Whereas Holder used the certification power to seek diverse perspectives, Sessions overturned In re A-R-C-G- in his decision in In re A-B- without proper concern for participatory processes. Rather than directing the head of the EOIR to initiate a rulemaking procedure with opportunity for public comment — as Holder had done in In re Compean — Sessions unilaterally proclaimed a set of criteria to be used in future cases.54×54. In re A-B-, 27 I. & N. Dec. at 344. This mandate was filtered through the lens of the Attorney General’s stated belief that “[a]liens seeking an improved quality of life should seek legal work authorization and residency status, instead of illegally entering the United States and claiming asylum.”55×55. Id. at 345. Furthermore, the question that Sessions purported to answer on certification was far broader than the initial issue litigated during the BIA proceedings below. Thus, even the individual parties in this proceeding did not receive a meaningful opportunity to be heard.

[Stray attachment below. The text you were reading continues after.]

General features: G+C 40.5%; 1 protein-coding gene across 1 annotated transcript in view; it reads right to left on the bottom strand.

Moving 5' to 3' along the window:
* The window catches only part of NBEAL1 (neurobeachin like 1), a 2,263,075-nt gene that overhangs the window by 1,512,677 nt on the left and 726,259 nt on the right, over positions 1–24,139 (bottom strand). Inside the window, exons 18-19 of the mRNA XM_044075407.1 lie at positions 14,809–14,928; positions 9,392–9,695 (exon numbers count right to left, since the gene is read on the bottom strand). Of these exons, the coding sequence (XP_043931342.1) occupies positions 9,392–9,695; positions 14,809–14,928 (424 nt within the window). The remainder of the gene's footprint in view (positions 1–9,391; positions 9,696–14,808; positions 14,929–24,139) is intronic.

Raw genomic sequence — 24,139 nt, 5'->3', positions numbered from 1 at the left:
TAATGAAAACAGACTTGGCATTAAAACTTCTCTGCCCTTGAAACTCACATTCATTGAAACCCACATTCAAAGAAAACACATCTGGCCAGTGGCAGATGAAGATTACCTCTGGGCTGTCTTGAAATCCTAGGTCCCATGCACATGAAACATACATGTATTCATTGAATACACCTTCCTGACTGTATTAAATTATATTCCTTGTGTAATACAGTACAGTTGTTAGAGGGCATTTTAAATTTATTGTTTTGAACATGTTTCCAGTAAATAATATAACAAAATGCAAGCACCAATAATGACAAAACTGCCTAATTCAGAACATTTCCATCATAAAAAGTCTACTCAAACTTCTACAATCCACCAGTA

Sessions also invoked his certification power in In re A-B- in the absence of significant circuit court precedent rejecting the legal reasoning of In re A-R-C-G-. Sessions cited three circuit cases that purported to “express skepticism about A-R-C-G-.”56×56. Id. at 332. First, he cited the Fourth Circuit’s decision in Velasquez v. Sessions.57×57. Id. (citing 866 F.3d 188, 195 n.5 (4th Cir. 2017)). However, the majority opinion in that case explicitly stated that the “legal validity of the social group” recognized by In re A-R-C-G- was “not at issue in this case.”58×58. 866 F.3d at 195 n.5. He also cited the Eighth Circuit’s decision in Fuentes-Erazo v. Sessions59×59. 848 F.3d 847 (8th Cir. 2017). and the Eleventh Circuit’s decision in Jeronimo v. U.S. Attorney General.60×60. 678 F. App’x 796 (11th Cir. 2017). In these cases, however, the circuit courts merely made factual distinctions without disturbing the legal reasoning undergirding the recognition of the particular social group in In re A-R-C-G-.61×61. Whereas the respondent’s membership in the particular social group of Guatemalan women unable to leave their relationships was undisputed in In re A-R-C-G-, the petitioner in Fuentes-Erazo actually testified that she was able to leave her relationship. Fuentes-Erazo, 848 F.3d at 853. Similarly, in Jeronimo, the court merely distinguished In re A-R-C-G- on factual grounds. Jeronimo, 678 F. App’x at 802–03.